ABCs of ARCs

Althea & Oliver

Cristina Moracho

Posted: March 22, 2016

The A to Z of You and Me

I have a love affair with young adult fiction; I love the characters, the plots, the cheesy romances that are inventible, but let me make one thing clear, I love young adult fantasy/sci-fi. Reality young adult can be good too, I admit, but sometimes I come across one that is just too… whiney? Too teenager-y for lack of better words. It puts me off the genre, making me crave adult sanity, or at least a good fantasy read. Althea & Oliver was that book.

Please note there are slight spoilers ahead. I try hard not to include them in these posts, but it’s difficult to explain what went wrong with this book otherwise.

The basis: Althea &Oliver is a young adult coming of age story slash bad romance between two childhood best friends in the grungy part of the 90s. Althea is tall, blonde, and troubled with a professor for a dad. Oliver is a normal kid with an abnormal illness: he has episodes where he falls asleep and stays asleep for weeks on end (this is a real thing called Kleine-Levin Syndrome). During these episodes, Oliver will “wake-up” and preform various, often bad, activities without being aware.

We follow Althea and Oliver through the book as they break the boundaries of their friendship sliding into romance. Althea wants things to change, Oliver does not, causing a friction, to an eventual breaking point. During one of Oliver’s episodes towards the beginning-middle of the book, Althea is watching Oliver while he sleeps. He wakes up briefly, but is not himself and Althea recognizes this, yet she has sex with him (for the first time). He later does not recall it, and she neglects to tell him for months. Once the secret is out it leads to a downward spiral of the characters and the book.

Let’s get the hard bit out of the way. Some will say it wasn’t rape—he was willing, even though he wasn’t aware of it. Sorry, but this was rape (of a sort). Which, it’s a book, it can happen, but the aftermath was treated poorly and often made light of. This was unacceptable, especially considering there is a large stigma surrounding male rape.

Even beyond that, this was a struggle of a read. The beginning isn’t too bad—I enjoyed the chemistry between Althea and Oliver; it was cute and loving in just the right way, with teasing and little heart flutters. The backdrop of the 90s was a nice change (although did no one check ids in the 90s? There are a lot of extremely drunk teenagers running around this book). I could even overlook the weird obsession with mentioning that they lived in Wilmington, North Carolina on every other page (One or two mentions of the location setting once then move on, please). But after a while, the book turned downhill.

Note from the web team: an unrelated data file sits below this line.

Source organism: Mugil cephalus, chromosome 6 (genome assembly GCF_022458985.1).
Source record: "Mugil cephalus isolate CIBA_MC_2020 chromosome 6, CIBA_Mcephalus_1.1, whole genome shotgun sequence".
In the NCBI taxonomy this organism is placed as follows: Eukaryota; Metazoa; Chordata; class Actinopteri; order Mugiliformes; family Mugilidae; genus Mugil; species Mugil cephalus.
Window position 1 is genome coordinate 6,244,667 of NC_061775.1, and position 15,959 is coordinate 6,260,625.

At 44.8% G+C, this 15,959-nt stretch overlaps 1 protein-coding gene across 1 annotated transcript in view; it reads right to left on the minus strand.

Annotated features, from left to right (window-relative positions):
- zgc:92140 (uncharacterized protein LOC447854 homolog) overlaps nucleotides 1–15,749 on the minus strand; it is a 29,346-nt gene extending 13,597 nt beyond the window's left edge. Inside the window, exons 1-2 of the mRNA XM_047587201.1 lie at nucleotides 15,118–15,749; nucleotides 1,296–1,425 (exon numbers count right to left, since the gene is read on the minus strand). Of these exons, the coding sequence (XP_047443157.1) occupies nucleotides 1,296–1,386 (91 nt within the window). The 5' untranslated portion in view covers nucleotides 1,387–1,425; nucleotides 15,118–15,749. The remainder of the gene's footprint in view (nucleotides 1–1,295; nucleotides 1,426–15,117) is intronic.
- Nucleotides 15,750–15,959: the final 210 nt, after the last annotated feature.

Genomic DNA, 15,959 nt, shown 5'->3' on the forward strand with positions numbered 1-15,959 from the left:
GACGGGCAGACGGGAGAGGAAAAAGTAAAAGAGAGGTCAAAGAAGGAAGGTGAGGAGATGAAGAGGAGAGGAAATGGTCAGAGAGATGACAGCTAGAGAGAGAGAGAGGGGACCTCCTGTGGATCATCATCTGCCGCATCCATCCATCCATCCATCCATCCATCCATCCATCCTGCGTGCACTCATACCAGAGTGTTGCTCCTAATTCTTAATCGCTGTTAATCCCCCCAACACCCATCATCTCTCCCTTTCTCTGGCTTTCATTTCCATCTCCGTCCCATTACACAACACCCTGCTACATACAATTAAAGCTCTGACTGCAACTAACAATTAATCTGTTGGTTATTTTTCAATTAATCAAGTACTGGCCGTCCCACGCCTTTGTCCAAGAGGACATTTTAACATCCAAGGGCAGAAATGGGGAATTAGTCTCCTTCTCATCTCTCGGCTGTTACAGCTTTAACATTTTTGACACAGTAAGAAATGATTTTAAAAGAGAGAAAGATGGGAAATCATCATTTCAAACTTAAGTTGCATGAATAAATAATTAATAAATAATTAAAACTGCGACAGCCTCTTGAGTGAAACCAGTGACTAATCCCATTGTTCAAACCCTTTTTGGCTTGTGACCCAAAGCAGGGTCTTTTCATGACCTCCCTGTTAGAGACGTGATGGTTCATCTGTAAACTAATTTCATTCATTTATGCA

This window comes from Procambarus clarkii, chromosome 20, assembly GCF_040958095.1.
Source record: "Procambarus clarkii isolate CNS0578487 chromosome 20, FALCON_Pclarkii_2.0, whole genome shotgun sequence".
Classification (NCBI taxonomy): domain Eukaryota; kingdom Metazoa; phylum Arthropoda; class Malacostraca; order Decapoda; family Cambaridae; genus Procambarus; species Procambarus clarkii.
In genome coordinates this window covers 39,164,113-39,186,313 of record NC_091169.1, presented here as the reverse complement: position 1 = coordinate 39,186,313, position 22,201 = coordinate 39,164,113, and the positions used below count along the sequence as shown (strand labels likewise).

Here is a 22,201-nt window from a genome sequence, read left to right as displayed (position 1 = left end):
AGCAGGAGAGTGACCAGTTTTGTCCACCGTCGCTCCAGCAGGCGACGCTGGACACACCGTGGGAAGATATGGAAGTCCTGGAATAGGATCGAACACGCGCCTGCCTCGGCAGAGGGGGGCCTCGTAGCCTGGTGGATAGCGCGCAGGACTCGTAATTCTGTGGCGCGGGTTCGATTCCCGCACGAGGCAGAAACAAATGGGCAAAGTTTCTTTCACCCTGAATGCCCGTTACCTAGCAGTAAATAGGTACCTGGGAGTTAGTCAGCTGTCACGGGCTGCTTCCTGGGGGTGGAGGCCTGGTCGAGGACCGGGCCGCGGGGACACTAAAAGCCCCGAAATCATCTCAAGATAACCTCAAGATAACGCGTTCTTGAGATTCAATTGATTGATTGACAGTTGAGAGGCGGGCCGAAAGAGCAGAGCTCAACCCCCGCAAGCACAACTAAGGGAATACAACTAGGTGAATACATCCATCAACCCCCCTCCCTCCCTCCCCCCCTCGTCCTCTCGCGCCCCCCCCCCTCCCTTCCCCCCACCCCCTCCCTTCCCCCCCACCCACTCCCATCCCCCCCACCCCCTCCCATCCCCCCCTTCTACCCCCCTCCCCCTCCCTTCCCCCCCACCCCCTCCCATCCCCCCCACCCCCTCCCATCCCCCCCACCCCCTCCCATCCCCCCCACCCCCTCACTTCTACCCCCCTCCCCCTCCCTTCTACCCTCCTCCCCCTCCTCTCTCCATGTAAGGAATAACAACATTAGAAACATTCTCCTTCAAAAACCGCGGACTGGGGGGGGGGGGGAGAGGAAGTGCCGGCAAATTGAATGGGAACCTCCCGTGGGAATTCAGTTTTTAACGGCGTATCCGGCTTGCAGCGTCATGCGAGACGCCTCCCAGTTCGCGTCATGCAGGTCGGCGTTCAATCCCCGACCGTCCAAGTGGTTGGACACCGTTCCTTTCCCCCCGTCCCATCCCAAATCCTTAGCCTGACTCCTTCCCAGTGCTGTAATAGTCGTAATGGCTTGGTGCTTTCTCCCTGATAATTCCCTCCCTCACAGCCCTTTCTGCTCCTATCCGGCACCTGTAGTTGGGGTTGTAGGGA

Nothing happens. Oh alright, things happen, people run away, but any action felt moot and forced.

It’s a book about two teenagers—one who is suffering from a condition that know one really knows why it occurs and another who falls into the wrong crowd, makes a few poor choices, and whines a lot. Oliver is a decent character and I didn’t mind reading his parts, but Althea is a frustrating character. She’s the type of teenager that makes old people (and me) shake their fist. I understand that she is lost, but she destroys her friendship, runs away, and ends up drinking through most of the book with weak reflections on life patterned through the writing that even John Green would shake his head at.

Teens are angsty. Teens have a lot of feelings. We all have a lot of feelings. This book had too many feelings. Too many teenagers wandering around doing whatever they want. I get that this happens. People live, they party, they have drama and love and hate and run away to find themselves. Good for them. But if you’re going to write a book about it, please make it more interesting. The plot with Oliver was the only thing carrying the book, but even that was thrown in with too many sexist remarks. The whole thing felt as though it was trying too hard to get into the heads of teenagers and missing the mark—everything was extreme in all the wrong ways with no great revelations to back them up.

Maybe teens liked it. Maybe some adults liked it. For me, it was meh. There are better reflections of youth out there. And some with a side of magic.